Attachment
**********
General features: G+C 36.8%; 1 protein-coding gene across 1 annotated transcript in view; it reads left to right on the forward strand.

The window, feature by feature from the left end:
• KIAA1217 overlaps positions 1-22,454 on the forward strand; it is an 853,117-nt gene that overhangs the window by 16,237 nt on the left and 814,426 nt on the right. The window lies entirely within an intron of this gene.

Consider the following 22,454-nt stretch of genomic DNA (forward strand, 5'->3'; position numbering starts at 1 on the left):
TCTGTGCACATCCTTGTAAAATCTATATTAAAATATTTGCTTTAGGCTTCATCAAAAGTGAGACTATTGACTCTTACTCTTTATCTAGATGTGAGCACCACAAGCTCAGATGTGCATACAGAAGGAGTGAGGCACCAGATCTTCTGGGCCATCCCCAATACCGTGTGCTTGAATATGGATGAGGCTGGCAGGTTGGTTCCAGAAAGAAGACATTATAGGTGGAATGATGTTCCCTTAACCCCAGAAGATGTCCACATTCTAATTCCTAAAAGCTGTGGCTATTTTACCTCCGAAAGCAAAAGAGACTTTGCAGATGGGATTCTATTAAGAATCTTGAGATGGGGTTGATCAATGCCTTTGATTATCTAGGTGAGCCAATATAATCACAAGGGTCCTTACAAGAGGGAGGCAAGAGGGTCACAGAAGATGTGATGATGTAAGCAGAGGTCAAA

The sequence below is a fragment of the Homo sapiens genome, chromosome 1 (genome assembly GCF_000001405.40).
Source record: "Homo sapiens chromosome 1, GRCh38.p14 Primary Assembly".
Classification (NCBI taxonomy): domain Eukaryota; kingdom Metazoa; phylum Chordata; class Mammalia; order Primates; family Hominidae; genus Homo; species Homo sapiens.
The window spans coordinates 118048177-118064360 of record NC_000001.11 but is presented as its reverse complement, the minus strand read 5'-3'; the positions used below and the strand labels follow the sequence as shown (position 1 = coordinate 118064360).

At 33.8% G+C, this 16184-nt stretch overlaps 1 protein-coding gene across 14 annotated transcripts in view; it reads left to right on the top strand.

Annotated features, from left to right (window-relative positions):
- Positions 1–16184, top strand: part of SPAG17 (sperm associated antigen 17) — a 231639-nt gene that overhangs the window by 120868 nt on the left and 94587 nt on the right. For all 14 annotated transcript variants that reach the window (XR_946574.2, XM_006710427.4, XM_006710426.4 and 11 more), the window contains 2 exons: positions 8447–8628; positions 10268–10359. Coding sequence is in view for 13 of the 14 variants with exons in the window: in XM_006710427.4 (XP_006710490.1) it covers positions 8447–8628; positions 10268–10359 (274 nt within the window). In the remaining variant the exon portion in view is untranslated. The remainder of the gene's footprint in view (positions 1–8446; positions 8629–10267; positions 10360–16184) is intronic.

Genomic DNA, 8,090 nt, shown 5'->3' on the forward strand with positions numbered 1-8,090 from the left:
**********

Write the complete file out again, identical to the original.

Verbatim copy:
General features: G+C 36.8%; 1 protein-coding gene across 1 annotated transcript in view; it reads left to right on the forward strand.

The window, feature by feature from the left end:
• KIAA1217 overlaps positions 1-22,454 on the forward strand; it is an 853,117-nt gene that overhangs the window by 16,237 nt on the left and 814,426 nt on the right. The window lies entirely within an intron of this gene.

Consider the following 22,454-nt stretch of genomic DNA (forward strand, 5'->3'; position numbering starts at 1 on the left):
TCTGTGCACATCCTTGTAAAATCTATATTAAAATATTTGCTTTAGGCTTCATCAAAAGTGAGACTATTGACTCTTACTCTTTATCTAGATGTGAGCACCACAAGCTCAGATGTGCATACAGAAGGAGTGAGGCACCAGATCTTCTGGGCCATCCCCAATACCGTGTGCTTGAATATGGATGAGGCTGGCAGGTTGGTTCCAGAAAGAAGACATTATAGGTGGAATGATGTTCCCTTAACCCCAGAAGATGTCCACATTCTAATTCCTAAAAGCTGTGGCTATTTTACCTCCGAAAGCAAAAGAGACTTTGCAGATGGGATTCTATTAAGAATCTTGAGATGGGGTTGATCAATGCCTTTGATTATCTAGGTGAGCCAATATAATCACAAGGGTCCTTACAAGAGGGAGGCAAGAGGGTCACAGAAGATGTGATGATGTAAGCAGAGGTCAAA

The sequence below is a fragment of the Homo sapiens genome, chromosome 1 (genome assembly GCF_000001405.40).
Source record: "Homo sapiens chromosome 1, GRCh38.p14 Primary Assembly".
Classification (NCBI taxonomy): domain Eukaryota; kingdom Metazoa; phylum Chordata; class Mammalia; order Primates; family Hominidae; genus Homo; species Homo sapiens.
The window spans coordinates 118048177-118064360 of record NC_000001.11 but is presented as its reverse complement, the minus strand read 5'-3'; the positions used below and the strand labels follow the sequence as shown (position 1 = coordinate 118064360).

At 33.8% G+C, this 16184-nt stretch overlaps 1 protein-coding gene across 14 annotated transcripts in view; it reads left to right on the top strand.

Annotated features, from left to right (window-relative positions):
- Positions 1–16184, top strand: part of SPAG17 (sperm associated antigen 17) — a 231639-nt gene that overhangs the window by 120868 nt on the left and 94587 nt on the right. For all 14 annotated transcript variants that reach the window (XR_946574.2, XM_006710427.4, XM_006710426.4 and 11 more), the window contains 2 exons: positions 8447–8628; positions 10268–10359. Coding sequence is in view for 13 of the 14 variants with exons in the window: in XM_006710427.4 (XP_006710490.1) it covers positions 8447–8628; positions 10268–10359 (274 nt within the window). In the remaining variant the exon portion in view is untranslated. The remainder of the gene's footprint in view (positions 1–8446; positions 8629–10267; positions 10360–16184) is intronic.

Genomic DNA, 8,090 nt, shown 5'->3' on the forward strand with positions numbered 1-8,090 from the left: